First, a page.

A court case to fine and ban the directors behind the £42m failure of the Farepak hamper firm collapsed this week, provoking further bitterness among the savers caught up in the long-running saga.
The Insolvency Service had been seeking disqualification orders in the High Court against the seven directors who were executives of Farepak or its parent company European Home Retail (EHR) when it collapsed just before Christmas 2006.
According to administrators, the firm got into trouble after a string of profit warnings and a £33m loan to EHR was not paid back.
But the five-year Farepak investigation was abandoned after new evidence showed that HBOS turned down the option of placing £4m in a ring-fenced trust .
Farepak Victims' Committee chair Louise McDaid, 48, from West Kilbride, said she was ‘gobsmacked' by the trial's collapse.
"We have wasted even more taxpayers' money trying to get some action and some justice here. Yet again, it is us, the victims, who lose out."
"We need more consumer protection to stop this happening again - the voucher industry is worth £4bn a year, so if one company went bust, it would have a huge impact on consumers, and there would be no protection for them.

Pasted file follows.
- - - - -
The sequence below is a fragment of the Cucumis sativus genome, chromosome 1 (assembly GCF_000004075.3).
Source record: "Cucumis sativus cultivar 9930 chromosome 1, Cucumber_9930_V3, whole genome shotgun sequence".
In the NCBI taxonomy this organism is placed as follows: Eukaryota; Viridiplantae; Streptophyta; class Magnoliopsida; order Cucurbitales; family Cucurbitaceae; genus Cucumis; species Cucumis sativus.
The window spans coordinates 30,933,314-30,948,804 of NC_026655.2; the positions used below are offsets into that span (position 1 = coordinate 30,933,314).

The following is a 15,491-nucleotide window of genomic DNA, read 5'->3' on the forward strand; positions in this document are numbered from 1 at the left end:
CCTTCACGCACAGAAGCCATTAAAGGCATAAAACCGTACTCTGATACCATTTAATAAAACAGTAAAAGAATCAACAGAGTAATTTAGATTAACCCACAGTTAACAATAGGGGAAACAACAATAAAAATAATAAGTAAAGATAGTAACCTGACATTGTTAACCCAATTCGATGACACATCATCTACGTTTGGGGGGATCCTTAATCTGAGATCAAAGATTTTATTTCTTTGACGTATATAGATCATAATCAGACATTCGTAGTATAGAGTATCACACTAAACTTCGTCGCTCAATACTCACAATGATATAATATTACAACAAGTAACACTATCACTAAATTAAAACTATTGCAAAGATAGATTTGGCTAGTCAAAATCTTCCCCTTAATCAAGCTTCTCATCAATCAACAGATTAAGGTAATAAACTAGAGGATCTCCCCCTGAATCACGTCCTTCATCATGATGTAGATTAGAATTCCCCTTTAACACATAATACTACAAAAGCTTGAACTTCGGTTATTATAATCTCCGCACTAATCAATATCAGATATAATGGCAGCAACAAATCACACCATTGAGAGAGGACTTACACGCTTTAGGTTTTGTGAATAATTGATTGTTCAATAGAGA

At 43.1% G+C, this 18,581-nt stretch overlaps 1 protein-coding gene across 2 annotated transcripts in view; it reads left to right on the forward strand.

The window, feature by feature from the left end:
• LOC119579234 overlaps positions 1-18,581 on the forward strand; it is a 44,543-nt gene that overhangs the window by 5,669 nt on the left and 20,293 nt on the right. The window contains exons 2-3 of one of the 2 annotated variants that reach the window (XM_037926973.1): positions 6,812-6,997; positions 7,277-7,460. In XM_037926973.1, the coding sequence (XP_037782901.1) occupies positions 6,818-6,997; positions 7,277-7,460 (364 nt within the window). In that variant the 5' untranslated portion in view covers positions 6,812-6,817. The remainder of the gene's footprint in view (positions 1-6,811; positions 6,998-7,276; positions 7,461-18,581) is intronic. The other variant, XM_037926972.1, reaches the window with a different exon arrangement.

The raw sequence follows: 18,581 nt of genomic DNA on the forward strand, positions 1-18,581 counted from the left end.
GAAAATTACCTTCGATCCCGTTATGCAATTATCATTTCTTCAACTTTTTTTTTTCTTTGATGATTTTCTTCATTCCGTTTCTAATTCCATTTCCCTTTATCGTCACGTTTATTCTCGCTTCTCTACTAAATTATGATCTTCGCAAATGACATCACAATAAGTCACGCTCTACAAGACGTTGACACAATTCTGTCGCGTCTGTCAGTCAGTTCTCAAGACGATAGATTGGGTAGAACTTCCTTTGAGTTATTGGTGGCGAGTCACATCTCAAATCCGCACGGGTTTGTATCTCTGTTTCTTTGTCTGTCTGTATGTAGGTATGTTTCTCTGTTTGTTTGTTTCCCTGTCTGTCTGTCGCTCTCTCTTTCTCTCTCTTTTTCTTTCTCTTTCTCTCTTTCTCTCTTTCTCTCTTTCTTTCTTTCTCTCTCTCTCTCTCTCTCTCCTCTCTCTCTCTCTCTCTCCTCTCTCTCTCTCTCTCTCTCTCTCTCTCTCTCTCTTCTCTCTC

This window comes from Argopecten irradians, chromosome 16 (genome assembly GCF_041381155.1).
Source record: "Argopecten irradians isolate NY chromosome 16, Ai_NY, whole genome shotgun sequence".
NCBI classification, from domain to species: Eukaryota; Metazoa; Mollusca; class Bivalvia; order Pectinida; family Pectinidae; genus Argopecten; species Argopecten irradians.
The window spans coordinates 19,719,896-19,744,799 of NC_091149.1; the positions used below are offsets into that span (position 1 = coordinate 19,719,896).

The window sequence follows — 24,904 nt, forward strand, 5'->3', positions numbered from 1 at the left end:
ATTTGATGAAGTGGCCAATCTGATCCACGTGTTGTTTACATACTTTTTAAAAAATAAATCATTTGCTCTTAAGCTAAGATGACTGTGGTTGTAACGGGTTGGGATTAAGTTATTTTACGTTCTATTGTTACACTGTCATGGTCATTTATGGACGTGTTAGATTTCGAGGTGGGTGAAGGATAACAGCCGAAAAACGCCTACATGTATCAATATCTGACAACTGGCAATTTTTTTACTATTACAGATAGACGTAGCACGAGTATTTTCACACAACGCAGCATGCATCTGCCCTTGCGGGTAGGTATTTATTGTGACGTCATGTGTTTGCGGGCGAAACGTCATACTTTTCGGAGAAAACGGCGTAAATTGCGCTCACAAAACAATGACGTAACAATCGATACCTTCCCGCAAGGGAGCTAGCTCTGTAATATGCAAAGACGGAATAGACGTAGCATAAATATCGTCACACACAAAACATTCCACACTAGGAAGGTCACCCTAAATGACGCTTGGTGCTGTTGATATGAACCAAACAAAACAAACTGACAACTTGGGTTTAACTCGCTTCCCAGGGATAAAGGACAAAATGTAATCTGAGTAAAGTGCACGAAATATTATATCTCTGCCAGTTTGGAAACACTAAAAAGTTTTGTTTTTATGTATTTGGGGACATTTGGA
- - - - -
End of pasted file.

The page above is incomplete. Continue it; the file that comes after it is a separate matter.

"Things need to change - we will keep on fighting."
The collapse left almost 120,000 largely low-income customers out of pocket by about £37m.
The former bosses of Farepak, including Sir Clive Thompson, a former president of the CBI, were contesting the disqualification applications.
The Insolvency Service said in a statement that the proceedings had been discontinued on the advice of counsel. "This decision is based on consideration of evidence given to the court to date," it said.
The court had previously heard that senior HBOS bankers referred to savers' cash in Farepak as "Doris money" in a series of emails.
And it also emerged that HBOS, had twice refused to protect the £4m saved by customers, mainly on low incomes.
This meant that in 2006 when the firm collapsed into administration their cash was used towards repaying the bank's £31million loan rather than refunded to Farepak's vulnerable customers, many of them elderly.
Vince Cable, the business secretary, said he was "deeply disappointed" and felt "huge" sympathy for "those who lost out".